DivKid’s Month Of Modular Issue #13

Here’s issue 13 of DivKid’s Month Of Modular. This marks a year of the magazine so I thought a style change on the front cover and inside was due. The module of the month came from 4ms. News included XAOC Devices and Special Stage Systems. Finally there was an interview with Erica Synths.



Interview – Ginko Synthese

This month I’m interviewing Jan from Ginko Synthese. He makes the awesome Sample Slicer, TTLFO, Grains and more. With a line of a DIY cases and new DIY modules there’s loads going. So I thought we should have a chat!

Hi Jan, I don’t think we’ve ever spoken about anything other than your own modules. Let’s start with some background, what got you into music?

Oh that is a long time ago… I learned flute when I was a young kid. But I really have difficulties in focusing on things I am said to do so teaching me something is quite difficult ;). I had a private teacher and as I hardly practiced at home she thought it might help if I write my own homework, so I got an empty notebook to write down my own ideas about music in musical notation. This helped me a lot and I really liked it! When I went to the middle school we got an early old grey big computer and there was a program on it where you could cut phrases in pieces and rearrange and pitch them, and all monophonic. And as there was only one sound sample “You’ve got mail” on that computer (I really did not know how to make a new one) So my parents went crazy and asked my brother to put some software on the PC for making music. This led me to tracker programs like ST3 and Fast Tracker. But the first experiences of cutting and rearranging one single phrase led me in the end to one of my current products.

How did these experiences lead you into technology and more specifically

My addiction of making music on tracker programs led me into hardware in the beginning. Tracker programs make lots of use of samples and they had weird names like 303, juno, ms20 etc. I really had no idea where those weird names came from so I started to investigate and reallized soon that these names came from real instruments. So I wanted a hardware synth from that point!.. but I was young and did not had any money and could only affort an Electribe EA1, a Roland U220 and an Atari 1040STF to sequence them. I felt like I was the king of hardware :D. But my taste of music was developed by listening more and more to experimental music and especially the U220 made me disappointed in my idea of hardware. I wanted more glitchy weird sounds instead of those bread and butter sounds and I started to experiment with circuit bending and dreamed of a big modular system. And from circuit bending the step to my big dream was a logic step forward, first I simply put those circuit bend stuff behind panels but I became more and more skilled in electronics.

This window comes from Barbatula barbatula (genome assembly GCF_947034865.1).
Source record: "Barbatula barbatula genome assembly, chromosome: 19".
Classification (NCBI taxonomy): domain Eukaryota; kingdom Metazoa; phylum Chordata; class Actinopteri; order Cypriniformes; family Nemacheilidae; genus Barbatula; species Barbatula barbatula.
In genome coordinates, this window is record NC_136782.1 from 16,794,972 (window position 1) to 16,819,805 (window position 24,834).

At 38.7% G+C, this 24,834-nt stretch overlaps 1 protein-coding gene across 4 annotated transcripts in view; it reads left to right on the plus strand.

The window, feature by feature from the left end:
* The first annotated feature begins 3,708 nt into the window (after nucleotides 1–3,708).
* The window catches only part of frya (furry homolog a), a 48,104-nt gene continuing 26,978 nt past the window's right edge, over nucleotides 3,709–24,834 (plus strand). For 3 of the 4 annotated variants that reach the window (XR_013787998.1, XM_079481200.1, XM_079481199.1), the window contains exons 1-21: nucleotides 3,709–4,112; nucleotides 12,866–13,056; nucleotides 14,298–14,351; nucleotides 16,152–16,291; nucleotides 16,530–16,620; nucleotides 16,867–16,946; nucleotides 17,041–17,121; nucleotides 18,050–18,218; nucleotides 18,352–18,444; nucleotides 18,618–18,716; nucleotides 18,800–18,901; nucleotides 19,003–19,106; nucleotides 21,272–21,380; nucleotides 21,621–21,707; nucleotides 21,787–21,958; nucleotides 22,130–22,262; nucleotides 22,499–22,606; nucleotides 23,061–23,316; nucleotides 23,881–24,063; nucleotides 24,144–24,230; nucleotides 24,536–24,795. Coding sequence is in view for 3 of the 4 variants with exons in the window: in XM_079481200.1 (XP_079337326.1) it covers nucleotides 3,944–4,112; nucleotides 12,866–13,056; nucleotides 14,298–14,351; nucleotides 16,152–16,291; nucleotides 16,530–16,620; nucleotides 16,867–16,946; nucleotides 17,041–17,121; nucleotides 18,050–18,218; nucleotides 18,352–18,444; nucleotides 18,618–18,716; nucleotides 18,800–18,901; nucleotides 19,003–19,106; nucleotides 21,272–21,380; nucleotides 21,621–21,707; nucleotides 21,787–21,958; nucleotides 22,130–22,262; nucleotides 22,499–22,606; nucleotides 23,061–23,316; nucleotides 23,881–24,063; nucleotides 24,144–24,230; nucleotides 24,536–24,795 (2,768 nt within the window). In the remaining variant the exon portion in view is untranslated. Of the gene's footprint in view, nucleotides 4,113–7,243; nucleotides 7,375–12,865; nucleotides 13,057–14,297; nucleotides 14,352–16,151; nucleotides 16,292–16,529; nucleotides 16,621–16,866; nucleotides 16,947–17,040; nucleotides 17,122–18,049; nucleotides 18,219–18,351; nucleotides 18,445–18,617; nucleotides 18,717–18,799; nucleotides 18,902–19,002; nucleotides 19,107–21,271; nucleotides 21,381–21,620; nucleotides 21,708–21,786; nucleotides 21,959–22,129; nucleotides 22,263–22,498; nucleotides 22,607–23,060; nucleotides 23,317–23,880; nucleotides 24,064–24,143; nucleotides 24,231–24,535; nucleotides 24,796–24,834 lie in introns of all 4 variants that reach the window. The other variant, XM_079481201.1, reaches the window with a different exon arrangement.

How long were you into eurorack before making your first module the TTLFO?

I have been into eurorack for a few years before making the TTLFO. I
had a little Doepfer rack, a PAIA and some DIY modules and wanted
to make something like the TTLFO just to put in my rack. I thought it
would be a good Idea to make a few to cover the costs. I asked on
the web if there where people who where interested in one and to my
surprise there where more people interested than the amount of
modules I ever could make!

The TTLFO was DIY and assembled, then just available as assembled.
But now you have a new range of DIY modules to compliment your
assembled ones. Is DIY a specific goal for you to support with the
modular community?

Behind all my products there is an idealistic idea of making them affordable for everyone. I started ginkosynthese to make modules I wanted to have myself but did not had any mony so selling them was just a way to cover the costs but since I did not had any money of my own I had (and still have) the feeling that you should make products for a fair price and DIY is a way to keep them more affordable. But after a while I realized that the first PCB’s I designed for the TTLFO where to difficult for many people as there where a lot of standing resistors and they where not layed out very well. I learned a lot and my new designs are easier to solder and that makes me comfortable to make DIY kits again.

Was it the DIY ethics that led you to making your own line of cases?

Yes! Those ethics are really important for me as I have had struggled about money for many years and want to keep things affordable for others. And as I had the opportunity to use a laser cutter daily in my workshop it was a logic step to make those DIY cases. Last winter I moved my workshop to an amazing new space but without the laser cutters so I have to find a way to get those cases back in stock and as money is still a little issue I have to find a right moment to invest in all the parts I need to get them back in stock.

Again you offer pre-assembled and DIY cases, is seeing the end user with a complete Ginko Synthese system something you’d like to see?